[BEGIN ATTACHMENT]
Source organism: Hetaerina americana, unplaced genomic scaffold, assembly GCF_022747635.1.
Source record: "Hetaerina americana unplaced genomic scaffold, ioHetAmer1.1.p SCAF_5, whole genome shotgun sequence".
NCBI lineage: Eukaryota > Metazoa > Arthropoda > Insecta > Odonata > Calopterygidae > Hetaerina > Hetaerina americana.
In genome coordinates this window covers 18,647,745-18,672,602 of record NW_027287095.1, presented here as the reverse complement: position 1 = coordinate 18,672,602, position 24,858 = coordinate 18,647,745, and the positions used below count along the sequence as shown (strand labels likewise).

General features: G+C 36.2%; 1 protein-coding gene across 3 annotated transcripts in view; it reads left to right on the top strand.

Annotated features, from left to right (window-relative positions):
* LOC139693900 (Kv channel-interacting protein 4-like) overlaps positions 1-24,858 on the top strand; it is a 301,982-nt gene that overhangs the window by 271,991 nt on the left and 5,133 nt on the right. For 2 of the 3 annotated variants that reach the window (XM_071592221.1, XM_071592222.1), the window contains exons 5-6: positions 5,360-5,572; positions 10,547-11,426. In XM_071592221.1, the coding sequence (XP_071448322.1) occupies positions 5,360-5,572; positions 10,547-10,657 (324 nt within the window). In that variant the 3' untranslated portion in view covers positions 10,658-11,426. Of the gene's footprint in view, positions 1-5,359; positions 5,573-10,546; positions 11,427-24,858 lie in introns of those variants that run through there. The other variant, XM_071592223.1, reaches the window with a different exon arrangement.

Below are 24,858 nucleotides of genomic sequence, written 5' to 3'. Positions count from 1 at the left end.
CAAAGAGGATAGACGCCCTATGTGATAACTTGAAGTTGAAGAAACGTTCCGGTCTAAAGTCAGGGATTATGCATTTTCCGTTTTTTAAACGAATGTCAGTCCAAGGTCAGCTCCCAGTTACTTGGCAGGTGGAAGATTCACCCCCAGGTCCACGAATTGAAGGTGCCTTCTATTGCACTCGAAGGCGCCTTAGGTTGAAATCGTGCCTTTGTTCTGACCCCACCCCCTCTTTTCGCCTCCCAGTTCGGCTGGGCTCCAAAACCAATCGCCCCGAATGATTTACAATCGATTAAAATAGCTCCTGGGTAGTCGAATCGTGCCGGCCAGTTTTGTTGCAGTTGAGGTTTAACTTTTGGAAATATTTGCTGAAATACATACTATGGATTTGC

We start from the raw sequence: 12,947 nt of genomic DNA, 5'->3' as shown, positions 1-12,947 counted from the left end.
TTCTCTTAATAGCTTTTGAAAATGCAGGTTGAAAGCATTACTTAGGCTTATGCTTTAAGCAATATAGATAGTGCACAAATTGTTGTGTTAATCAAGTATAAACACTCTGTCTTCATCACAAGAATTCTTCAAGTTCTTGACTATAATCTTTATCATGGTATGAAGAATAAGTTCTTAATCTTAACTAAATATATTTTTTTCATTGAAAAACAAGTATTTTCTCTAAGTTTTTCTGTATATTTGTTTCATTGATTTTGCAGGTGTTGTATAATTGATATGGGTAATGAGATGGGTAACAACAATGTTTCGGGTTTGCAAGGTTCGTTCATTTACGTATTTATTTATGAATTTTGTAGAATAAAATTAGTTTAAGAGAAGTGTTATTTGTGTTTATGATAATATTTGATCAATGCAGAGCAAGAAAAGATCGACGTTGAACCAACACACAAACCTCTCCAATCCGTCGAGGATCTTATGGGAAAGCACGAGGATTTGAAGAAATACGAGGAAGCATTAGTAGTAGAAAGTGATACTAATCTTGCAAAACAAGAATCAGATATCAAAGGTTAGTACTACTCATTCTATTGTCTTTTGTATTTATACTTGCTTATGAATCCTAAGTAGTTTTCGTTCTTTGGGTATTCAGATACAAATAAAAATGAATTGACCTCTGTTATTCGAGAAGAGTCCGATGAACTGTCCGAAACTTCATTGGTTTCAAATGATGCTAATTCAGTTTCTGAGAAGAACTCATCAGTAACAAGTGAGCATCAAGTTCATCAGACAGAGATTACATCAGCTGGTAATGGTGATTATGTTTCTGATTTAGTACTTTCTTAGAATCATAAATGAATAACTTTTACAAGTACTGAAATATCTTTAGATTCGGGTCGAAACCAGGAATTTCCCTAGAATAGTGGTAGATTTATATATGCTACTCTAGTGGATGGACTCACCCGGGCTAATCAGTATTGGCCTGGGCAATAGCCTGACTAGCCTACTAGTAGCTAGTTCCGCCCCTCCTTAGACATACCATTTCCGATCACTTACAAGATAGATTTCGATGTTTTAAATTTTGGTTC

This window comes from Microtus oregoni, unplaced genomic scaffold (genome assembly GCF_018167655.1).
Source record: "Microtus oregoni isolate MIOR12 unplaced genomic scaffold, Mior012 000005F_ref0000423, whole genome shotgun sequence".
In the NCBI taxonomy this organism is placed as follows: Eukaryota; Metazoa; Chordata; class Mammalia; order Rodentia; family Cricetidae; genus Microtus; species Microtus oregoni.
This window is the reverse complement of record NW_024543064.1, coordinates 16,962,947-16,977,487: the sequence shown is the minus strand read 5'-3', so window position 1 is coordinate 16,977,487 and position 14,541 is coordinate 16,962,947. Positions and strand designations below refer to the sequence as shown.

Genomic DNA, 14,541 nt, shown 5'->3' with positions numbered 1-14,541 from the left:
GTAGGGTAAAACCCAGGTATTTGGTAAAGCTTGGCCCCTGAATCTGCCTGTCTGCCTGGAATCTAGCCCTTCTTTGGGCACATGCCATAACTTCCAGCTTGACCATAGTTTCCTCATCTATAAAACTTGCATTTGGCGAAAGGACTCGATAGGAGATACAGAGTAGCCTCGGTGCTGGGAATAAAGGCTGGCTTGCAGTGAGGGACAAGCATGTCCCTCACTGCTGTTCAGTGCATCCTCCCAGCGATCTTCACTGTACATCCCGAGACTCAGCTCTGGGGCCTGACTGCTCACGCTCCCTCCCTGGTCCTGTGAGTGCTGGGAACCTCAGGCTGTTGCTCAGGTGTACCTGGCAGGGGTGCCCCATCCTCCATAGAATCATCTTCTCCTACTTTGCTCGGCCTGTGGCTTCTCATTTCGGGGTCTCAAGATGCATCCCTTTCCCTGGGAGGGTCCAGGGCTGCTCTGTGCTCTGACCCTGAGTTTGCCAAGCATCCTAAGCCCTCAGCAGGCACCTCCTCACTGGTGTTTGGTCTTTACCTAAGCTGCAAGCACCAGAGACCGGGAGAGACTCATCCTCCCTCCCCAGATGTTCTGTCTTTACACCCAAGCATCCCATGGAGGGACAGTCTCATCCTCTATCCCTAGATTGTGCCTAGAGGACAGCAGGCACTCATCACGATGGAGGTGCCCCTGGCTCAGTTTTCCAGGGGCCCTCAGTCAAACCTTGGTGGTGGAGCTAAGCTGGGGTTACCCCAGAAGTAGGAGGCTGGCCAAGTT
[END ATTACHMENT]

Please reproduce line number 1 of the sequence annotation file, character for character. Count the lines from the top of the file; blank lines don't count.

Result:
Source organism: Hetaerina americana, unplaced genomic scaffold, assembly GCF_022747635.1.